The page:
“The new measures, proposed today by the United Kingdom (UK) government, targeting non-nationals considered to be threatening public order, national security and the rule of law, violate basic human rights and the UK’s international obligations, Amnesty International said today.
The Home Secretary Charles Clarke ordered an immediate review of his powers to exclude and deport non-British citizens suspected of “justifying or glorifying terrorism, seeking to provoke terrorist acts, fomenting other serious criminal activity, fostering hatred that might lead to inter-community violence. A global database will list foreigners who engage in different forms of “unacceptable behaviour”, such as radical preaching and publishing websites and articles intended to foment “terrorism”, to be vetted automatically before entering the UK.
“The vagueness and breadth of the definition of ‘unacceptable behaviour’ and ‘terrorism’ can lead to further injustice and risk further undermining human rights protection in the UK. Instead of strengthening security, they will further alienate vulnerable sections of society,” Halya Gowan, Europe and Cental Asia Programme Deputy Director at Amnesty International, said.
“The right not to be subjected to torture or other ill-treatment, or to be sent to a country where there is a risk of such treatment, applies to everybody, irrespective of whatever offence they may have committed. The so-called ‘diplomatic assurances’ that the UK government seeks when expelling people to countries where they may be at risk of being tortured are a clear violation of international law.”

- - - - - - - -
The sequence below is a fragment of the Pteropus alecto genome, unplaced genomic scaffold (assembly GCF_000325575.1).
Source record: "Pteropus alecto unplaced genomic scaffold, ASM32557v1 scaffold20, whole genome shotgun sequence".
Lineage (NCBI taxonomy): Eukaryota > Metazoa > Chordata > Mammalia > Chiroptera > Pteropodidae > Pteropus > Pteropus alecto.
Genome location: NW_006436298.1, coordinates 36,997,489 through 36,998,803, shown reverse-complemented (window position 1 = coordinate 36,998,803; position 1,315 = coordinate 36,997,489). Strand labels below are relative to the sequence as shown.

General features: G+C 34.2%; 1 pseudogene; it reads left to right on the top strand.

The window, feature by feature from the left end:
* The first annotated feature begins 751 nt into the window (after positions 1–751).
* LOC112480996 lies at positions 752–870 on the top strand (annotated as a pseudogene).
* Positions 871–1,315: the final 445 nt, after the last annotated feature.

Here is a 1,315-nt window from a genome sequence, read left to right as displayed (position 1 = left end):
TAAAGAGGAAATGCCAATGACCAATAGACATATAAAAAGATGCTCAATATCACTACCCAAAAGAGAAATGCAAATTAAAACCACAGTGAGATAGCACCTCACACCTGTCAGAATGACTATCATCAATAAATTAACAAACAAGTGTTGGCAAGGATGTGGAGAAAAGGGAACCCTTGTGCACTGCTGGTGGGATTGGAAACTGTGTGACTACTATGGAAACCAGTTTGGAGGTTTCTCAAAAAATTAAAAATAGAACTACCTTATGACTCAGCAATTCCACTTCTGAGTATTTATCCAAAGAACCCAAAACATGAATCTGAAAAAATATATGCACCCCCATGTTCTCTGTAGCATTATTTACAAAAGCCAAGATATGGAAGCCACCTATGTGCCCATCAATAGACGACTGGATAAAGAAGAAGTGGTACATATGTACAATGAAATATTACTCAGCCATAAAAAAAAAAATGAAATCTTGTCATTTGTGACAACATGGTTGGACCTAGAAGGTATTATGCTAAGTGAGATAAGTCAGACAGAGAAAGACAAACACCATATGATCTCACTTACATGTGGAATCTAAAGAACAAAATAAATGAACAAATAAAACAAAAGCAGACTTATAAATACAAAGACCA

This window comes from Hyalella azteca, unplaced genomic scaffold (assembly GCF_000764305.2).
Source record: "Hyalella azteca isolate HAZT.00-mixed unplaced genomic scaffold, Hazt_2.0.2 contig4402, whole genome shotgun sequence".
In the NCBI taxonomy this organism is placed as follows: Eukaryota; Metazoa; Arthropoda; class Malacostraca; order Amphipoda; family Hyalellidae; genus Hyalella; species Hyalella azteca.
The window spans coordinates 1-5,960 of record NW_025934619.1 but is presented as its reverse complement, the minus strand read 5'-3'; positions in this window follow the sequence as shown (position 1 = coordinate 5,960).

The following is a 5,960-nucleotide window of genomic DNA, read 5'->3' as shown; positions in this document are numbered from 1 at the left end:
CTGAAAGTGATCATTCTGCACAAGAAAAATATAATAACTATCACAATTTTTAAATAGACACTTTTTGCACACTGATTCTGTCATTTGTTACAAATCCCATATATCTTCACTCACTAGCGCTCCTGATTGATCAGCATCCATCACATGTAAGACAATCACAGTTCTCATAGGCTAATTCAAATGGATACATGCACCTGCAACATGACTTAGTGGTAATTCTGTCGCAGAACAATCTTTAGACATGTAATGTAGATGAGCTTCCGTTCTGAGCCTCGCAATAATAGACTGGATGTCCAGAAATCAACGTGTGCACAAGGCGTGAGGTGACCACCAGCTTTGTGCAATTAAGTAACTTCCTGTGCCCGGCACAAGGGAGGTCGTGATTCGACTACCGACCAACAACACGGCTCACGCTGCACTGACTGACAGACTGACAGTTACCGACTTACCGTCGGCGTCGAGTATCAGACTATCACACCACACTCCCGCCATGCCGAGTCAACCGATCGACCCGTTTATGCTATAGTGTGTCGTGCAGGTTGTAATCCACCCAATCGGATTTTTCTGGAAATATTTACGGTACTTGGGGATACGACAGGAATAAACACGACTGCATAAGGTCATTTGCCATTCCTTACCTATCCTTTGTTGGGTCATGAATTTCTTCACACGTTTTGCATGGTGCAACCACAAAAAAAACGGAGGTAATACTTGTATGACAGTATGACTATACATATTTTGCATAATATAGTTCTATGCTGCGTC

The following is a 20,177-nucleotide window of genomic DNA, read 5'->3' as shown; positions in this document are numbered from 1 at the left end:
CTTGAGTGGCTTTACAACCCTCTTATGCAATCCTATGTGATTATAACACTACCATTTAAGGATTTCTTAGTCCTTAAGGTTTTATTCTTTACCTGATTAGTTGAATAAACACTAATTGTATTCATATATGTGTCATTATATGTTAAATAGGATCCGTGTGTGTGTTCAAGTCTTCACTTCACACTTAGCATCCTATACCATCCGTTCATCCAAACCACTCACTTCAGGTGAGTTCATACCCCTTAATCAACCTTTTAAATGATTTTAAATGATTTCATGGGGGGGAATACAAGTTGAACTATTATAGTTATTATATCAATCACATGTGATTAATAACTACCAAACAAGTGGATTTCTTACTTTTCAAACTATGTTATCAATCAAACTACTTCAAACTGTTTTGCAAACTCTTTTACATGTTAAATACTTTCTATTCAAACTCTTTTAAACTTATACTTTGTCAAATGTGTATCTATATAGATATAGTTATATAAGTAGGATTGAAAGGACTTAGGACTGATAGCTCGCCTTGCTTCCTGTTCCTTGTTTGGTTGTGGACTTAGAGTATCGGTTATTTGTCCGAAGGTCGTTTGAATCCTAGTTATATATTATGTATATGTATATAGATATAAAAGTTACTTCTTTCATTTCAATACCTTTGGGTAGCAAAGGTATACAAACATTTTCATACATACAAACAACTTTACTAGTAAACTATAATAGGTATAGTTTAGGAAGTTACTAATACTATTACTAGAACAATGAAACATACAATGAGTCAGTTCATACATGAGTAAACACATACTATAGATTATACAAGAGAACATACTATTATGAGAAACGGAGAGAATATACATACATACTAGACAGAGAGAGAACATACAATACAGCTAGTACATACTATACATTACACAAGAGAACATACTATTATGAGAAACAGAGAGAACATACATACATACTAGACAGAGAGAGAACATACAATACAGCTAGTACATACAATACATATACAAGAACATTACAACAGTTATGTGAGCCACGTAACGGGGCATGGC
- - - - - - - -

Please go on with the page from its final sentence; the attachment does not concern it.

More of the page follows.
“If the UK authorities reasonably suspect people of having committed certain criminal offences, their immediate duty is to bring criminally recognizable charges against them and promptly try them according to international fair trial standards instead of off loading them to a third country where they may be tortured.”
Amnesty International is concerned that the procedure to be used to process deportations or exclude people who may “threaten public order and national security” may once again include the use of secret evidence at secret hearings.
“The UK authorities will be violating the rights of non-British nationals if they seek to deport them or prevent them from entering the country by not allowing them adequate defence in the course of secret proceedings,” Halya Gowan said.
“The new measures are similar to those brought under the now repealed part 4 of the Anti-Terrorism, Crime and Security Act 2001 in that they are discriminatory and arbitrary.”
Amnesty International has unconditionally and unreservedly condemned the attacks in London on 7 July 2005, and has called for those allegedly responsible to be brought to justice. The organization also considers that any measures the UK authorities take with the stated intention to protect people from repetitions of such crimes must be consistent with international human rights law and standards.
“Security and human rights are not alternatives; they go hand in hand. Respect for human rights is the route to security, not the obstacle to it.”